Smut risk drives calls for Argentinian peanut ban

Don’t come the raw prawn: Ban Argentinian peanuts

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ARGENTINE RISK: Wooroolin peanut grower Mark Young and LNP deputy leader Deb Frecklington inspecting South Burnett crops.

ARGENTINE RISK: Wooroolin peanut grower Mark Young and LNP deputy leader Deb Frecklington inspecting South Burnett crops.

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Argentinian imports of raw and unshelled nuts are said to pose an unacceptable risk to Queensland’s peanut industry.

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THE push is on to suspend peanut imports from Argentina pending an immediate review of all associated risks following an outbreak of smut disease.

The call follows increased sensitivity to food imports following the disastrous outbreak of white spot disease, which has wiped out the prawn industry on the Logan River as well as Panama disease in bananas and verroa mites affecting bees. 

LNP opposition agriculture spokesman Dale Last said peanut smut was widespread across Argentinian growing areas.

How smut affects peanuts. Photo - ResearchGate

How smut affects peanuts. Photo - ResearchGate

Mr Last said imports of raw and unshelled nuts posed an unacceptable risk to the state’s peanut industry near Kingaroy.

“Pending the outcome, the review could facilitate resumption of imports of lower risk processed peanuts,” Mr Last said.

“The last thing Queensland agriculture needs is another exotic disease or pest. If there’s any level of risk then imports must stop.”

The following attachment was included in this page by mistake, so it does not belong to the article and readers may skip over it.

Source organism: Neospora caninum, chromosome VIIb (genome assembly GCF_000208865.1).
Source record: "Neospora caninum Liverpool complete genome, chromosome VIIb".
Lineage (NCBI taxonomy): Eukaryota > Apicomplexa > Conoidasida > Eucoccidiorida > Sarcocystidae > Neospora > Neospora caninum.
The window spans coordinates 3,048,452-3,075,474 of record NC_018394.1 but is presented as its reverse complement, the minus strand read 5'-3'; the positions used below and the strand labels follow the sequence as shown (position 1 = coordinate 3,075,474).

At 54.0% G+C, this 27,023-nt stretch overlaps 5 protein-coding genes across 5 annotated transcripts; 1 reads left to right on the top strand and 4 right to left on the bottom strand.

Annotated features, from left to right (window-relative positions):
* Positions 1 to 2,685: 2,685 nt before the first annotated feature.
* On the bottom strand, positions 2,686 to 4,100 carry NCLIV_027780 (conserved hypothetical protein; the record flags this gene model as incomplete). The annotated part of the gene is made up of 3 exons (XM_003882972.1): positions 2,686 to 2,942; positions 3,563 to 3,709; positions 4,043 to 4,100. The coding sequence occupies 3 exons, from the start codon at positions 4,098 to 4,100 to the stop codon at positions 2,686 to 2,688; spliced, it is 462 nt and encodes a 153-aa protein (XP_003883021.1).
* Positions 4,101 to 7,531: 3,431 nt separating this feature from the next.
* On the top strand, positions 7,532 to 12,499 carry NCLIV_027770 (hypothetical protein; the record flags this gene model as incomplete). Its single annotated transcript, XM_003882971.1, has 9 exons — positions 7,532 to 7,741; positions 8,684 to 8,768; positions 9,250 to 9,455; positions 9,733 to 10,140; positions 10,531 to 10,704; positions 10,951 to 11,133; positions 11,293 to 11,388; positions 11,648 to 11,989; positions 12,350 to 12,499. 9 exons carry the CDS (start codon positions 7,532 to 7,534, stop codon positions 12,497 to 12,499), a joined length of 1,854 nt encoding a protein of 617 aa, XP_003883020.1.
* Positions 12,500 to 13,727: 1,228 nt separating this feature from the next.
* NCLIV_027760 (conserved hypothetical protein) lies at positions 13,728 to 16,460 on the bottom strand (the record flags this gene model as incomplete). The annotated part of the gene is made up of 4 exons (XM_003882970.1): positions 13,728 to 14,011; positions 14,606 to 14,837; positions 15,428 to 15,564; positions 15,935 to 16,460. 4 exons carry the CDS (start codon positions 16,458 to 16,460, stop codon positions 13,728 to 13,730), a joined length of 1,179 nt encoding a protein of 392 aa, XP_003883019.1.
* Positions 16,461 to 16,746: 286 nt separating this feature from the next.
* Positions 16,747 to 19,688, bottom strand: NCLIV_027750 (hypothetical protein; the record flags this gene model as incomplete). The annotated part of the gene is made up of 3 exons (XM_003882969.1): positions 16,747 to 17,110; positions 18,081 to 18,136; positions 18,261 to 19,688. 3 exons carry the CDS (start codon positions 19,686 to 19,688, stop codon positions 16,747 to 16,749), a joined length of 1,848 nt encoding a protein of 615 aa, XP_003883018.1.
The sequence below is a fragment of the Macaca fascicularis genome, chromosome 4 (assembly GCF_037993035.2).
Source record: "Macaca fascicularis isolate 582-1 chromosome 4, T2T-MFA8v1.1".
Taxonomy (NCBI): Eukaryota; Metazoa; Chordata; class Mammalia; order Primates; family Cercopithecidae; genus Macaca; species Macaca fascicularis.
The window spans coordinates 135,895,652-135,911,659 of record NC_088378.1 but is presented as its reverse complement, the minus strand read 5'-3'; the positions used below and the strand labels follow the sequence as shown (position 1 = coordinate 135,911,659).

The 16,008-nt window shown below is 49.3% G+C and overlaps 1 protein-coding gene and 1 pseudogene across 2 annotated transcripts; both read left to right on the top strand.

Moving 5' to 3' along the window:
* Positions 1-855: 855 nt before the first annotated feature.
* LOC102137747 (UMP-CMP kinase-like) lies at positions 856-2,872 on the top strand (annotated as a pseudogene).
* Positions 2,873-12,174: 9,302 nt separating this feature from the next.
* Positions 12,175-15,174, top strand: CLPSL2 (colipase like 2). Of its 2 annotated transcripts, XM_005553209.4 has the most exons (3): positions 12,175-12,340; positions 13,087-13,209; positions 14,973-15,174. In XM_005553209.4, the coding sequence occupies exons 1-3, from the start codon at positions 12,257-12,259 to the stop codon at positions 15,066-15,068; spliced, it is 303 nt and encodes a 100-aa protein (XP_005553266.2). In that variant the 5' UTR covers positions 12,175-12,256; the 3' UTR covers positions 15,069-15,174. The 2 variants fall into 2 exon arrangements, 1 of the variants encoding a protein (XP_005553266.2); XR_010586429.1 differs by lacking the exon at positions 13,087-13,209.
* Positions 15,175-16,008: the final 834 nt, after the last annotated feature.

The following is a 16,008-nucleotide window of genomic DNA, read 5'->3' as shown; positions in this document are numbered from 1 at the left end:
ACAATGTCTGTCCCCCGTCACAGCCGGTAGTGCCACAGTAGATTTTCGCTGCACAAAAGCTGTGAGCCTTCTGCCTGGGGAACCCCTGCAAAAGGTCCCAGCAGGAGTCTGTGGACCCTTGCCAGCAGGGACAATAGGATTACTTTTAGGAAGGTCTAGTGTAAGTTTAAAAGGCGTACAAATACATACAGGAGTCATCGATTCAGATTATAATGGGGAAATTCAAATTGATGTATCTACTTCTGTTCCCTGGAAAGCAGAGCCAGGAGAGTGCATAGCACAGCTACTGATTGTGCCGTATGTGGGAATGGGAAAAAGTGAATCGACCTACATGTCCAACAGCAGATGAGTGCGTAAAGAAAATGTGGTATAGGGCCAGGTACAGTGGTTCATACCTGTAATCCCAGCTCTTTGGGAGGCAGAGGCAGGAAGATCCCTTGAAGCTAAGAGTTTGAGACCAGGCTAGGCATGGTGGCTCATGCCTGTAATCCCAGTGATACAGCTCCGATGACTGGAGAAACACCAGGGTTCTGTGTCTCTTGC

The peanut smut life cycle.

The peanut smut life cycle.

CLICK HERE for more information from ResearchGate on peanut smut in Argentina.

LNP deputy leader Deb Frecklington said the big danger was that if smut became established there was no way it could be eradicated.

“It is a disease that causes big production losses of up to 20 per cent and more, and once land becomes infected it has to be taken out of production,” Ms Frecklington said.

“We need to keep our peanut industry smut-free.”

Mr Last said any new biosecurity risk was unacceptable given the recent devastation of southern Queensland prawn farms by white spot disease, Panama disease in bananas in North Queensland and the on-going spread of Asian honey bees – carriers of the highly-destructive Verroa mites that could wipe out the local honey industry.

Ms Frecklington said Kingaroy growers were not impressed with comments from Canberra bureaucrats about “risk-based biosecurity” and the government’s ability to respond to “new and emerging international pest and disease threats”.

“Until there can be an iron-clad guarantee from Canberra that there is no risk from bringing smut in from Argentina, then imports should cease,” Ms Frecklington said.

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